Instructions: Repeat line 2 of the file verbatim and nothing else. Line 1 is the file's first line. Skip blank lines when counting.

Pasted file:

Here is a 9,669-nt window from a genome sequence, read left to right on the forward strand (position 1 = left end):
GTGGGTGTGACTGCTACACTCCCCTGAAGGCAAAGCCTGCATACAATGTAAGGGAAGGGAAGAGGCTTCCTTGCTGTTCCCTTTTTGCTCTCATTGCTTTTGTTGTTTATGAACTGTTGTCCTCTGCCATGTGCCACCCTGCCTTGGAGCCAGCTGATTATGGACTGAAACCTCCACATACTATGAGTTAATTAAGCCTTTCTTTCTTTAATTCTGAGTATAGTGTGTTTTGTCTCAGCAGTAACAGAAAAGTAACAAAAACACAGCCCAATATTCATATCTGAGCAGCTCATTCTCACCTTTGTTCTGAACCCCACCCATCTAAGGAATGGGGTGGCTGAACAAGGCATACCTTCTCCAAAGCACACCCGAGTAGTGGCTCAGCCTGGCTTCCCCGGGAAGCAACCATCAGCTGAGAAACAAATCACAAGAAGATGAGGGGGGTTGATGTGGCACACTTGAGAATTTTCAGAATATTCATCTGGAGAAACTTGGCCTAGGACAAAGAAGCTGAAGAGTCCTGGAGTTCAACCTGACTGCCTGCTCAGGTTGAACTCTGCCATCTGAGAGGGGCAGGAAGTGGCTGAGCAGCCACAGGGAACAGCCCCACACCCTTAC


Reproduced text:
GTGGGTGTGACTGCTACACTCCCCTGAAGGCAAAGCCTGCATACAATGTAAGGGAAGGGAAGAGGCTTCCTTGCTGTTCCCTTTTTGCTCTCATTGCTTTTGTTGTTTATGAACTGTTGTCCTCTGCCATGTGCCACCCTGCCTTGGAGCCAGCTGATTATGGACTGAAACCTCCACATACTATGAGTTAATTAAGCCTTTCTTTCTTTAATTCTGAGTATAGTGTGTTTTGTCTCAGCAGTAACAGAAAAGTAACAAAAACACAGCCCAATATTCATATCTGAGCAGCTCATTCTCACCTTTGTTCTGAACCCCACCCATCTAAGGAATGGGGTGGCTGAACAAGGCATACCTTCTCCAAAGCACACCCGAGTAGTGGCTCAGCCTGGCTTCCCCGGGAAGCAACCATCAGCTGAGAAACAAATCACAAGAAGATGAGGGGGGTTGATGTGGCACACTTGAGAATTTTCAGAATATTCATCTGGAGAAACTTGGCCTAGGACAAAGAAGCTGAAGAGTCCTGGAGTTCAACCTGACTGCCTGCTCAGGTTGAACTCTGCCATCTGAGAGGGGCAGGAAGTGGCTGAGCAGCCACAGGGAACAGCCCCACACCCTTAC